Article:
I would like to write a python script that parses some vim data and returns a result. For example, we'll turn numbers, separated by lines, into a sorted list of unique numbers. If we had this as the input:

enter image description here

The python script would do:

import sys
sys.stdout.write('\n'.join([str(i) for i in (sorted(set([int(k) for k in sys.argv[-1].split()])))]))

This would expect the text from vim to be passed as an arg, so perhaps something like:

:imap <c-t> <c-r>=system('x.py <text_from_vim>')<cr>

And now vim would look like:

enter image description here

How could this be done?

  • 1
    Filter? :%! ... – B Layer May 31 at 2:44
  • 1
    What it does is take a range of lines and sends them as stdin to a command and the result replaces those lines. So, for example, :%!sort will sort the entire file (if you have a sort command in your shell) since % is short hand for "the whole file". – B Layer May 31 at 2:50
  • 1
    That's right.. yep. (You don't need to enter the range if you hit : from Visual mode. It's prepopulated.) – B Layer May 31 at 2:56
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    Great opportunity to learn how to call external filters, but :%sort | %!uniq should do it, or :%!sort | uniq if you want to use external sort (I dont think vim has a builtin :uniq but I could be wrong). – D. Ben Knoble May 31 at 14:16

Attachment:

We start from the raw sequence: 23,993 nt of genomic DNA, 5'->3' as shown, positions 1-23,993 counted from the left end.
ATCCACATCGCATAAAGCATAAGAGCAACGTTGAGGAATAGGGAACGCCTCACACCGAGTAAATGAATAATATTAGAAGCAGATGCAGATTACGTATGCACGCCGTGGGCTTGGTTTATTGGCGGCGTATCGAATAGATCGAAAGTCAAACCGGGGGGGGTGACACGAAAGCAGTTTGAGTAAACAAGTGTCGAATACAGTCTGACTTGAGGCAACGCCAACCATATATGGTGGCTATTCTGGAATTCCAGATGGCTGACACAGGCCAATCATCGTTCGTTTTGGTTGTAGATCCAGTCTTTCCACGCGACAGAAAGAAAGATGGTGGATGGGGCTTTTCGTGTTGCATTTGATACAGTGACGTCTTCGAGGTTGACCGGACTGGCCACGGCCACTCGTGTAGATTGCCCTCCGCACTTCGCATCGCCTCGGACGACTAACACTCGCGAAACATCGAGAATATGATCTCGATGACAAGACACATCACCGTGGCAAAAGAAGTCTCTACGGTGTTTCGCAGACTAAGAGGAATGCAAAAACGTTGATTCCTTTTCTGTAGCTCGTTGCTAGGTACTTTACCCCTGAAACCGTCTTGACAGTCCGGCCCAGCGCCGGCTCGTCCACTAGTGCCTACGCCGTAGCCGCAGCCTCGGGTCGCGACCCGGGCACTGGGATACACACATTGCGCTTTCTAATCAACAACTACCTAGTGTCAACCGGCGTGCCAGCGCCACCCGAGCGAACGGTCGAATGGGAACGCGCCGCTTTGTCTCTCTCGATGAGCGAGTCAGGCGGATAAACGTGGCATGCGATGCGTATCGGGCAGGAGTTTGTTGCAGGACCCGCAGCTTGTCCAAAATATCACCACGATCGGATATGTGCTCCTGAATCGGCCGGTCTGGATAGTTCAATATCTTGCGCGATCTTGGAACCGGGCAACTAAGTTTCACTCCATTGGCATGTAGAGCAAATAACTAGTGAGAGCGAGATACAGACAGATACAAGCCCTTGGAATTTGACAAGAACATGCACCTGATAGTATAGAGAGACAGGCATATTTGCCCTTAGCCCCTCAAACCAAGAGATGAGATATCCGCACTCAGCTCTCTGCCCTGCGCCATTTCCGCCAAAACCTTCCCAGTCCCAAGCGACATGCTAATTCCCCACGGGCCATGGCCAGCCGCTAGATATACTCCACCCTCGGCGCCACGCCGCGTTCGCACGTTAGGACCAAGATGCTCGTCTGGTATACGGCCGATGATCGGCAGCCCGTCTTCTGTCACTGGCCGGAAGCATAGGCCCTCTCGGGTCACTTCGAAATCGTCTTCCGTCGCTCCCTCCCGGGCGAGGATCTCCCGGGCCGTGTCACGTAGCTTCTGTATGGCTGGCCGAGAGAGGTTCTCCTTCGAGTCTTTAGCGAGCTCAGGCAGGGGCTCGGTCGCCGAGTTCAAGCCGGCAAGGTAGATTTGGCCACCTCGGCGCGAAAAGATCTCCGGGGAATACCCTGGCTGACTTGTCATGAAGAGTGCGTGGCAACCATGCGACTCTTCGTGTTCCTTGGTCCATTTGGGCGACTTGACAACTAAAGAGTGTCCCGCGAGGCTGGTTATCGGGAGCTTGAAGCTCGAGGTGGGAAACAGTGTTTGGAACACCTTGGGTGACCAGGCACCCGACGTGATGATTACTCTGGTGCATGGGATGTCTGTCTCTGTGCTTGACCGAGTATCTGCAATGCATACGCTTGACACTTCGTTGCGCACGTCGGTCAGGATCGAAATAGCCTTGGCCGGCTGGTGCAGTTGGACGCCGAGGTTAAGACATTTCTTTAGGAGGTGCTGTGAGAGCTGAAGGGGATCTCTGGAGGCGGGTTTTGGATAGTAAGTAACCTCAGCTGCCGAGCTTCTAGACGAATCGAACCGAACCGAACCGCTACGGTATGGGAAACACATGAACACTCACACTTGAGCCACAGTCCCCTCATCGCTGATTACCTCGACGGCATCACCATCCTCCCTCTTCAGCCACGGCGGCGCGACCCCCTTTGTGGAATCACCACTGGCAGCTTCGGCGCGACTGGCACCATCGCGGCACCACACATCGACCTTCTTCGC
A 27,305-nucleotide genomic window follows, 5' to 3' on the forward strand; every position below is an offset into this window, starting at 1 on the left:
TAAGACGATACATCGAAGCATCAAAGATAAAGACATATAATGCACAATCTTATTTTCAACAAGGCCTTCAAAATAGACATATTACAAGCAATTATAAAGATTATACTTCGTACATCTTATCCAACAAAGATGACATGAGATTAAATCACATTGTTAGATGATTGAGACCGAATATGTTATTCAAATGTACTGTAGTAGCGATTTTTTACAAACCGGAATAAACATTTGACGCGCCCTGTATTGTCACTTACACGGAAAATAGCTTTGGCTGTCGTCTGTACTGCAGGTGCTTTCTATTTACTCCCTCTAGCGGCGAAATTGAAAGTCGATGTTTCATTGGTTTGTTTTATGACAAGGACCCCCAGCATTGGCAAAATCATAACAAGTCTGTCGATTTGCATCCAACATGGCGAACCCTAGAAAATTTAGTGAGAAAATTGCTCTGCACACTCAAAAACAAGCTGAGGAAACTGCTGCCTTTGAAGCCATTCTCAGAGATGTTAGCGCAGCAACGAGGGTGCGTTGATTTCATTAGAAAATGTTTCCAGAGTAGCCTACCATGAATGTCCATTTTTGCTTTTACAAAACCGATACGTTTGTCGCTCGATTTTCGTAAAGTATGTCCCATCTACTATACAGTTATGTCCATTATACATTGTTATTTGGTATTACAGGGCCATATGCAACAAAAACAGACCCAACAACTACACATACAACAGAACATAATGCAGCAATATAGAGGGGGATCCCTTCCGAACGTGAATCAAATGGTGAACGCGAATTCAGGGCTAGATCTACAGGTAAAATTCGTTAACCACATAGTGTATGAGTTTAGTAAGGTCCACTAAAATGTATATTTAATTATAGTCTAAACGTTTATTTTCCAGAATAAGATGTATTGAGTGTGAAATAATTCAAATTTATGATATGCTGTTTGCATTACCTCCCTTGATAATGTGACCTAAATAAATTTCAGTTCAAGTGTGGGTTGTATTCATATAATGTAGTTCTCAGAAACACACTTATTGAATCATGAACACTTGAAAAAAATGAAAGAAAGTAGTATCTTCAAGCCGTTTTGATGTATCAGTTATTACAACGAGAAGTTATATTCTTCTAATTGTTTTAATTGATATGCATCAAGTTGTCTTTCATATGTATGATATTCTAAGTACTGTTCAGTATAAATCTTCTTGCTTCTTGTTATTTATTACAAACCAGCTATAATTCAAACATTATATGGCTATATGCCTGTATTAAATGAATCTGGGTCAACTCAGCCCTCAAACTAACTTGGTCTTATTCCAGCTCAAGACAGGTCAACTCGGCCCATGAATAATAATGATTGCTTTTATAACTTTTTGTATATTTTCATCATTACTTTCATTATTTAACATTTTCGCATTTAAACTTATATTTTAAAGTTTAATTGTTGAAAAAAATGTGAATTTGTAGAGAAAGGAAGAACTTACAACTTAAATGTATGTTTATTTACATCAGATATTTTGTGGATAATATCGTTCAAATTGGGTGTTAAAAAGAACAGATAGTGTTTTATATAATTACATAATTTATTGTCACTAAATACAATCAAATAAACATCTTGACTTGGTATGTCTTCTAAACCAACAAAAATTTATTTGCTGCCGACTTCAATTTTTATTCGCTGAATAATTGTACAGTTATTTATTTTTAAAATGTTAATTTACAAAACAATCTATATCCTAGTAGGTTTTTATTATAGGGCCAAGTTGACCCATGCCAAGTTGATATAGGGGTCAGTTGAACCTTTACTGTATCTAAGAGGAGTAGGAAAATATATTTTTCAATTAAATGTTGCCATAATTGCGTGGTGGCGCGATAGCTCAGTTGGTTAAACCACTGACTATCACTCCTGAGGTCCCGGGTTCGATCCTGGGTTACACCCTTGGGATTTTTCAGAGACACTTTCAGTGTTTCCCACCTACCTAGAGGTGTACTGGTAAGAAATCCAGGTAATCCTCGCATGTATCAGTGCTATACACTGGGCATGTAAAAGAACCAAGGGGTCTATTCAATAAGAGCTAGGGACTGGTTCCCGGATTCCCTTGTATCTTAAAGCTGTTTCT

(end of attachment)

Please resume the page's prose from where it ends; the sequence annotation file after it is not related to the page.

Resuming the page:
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    @D.BenKnoble A couple hours ago I happened to be reading :h list-modification which includes an example that caught my eye (for no reason in particular, really). Fast forward to now, I see your comment, and somewhere a little bell starts to ring. The example? :call uniq(sort(list)). Oh, coincidences. You add such spice to life. ;) – B Layer Jun 17 at 12:09

Thanks to @BLayer for the suggestion here. Here is a 5s video of the result.

In summary, what was done is:

  • The external (or internal) script will receive the lines as input to stdin. If sending the full file, you can use :%!, and if sending a visual selection, selecting the text and entering cmd mode will automatically do this, '<,'>.
  • In the python (or any other extern script) you'd read stdin as text. In python, this is currently done by using sys.stdin.read(). So the full interaction looks like:

In vim:


In python:

import sys
input_string = sys.stdin.read()
sys.stdout.write('\n'.join([str(i) for i in sorted(set([int(k) for k in input_string.split()]))]))

Additionally, you can pass command-line args by just entering them right into vim, for example:

:'<,'>!./x.py arg1 arg2
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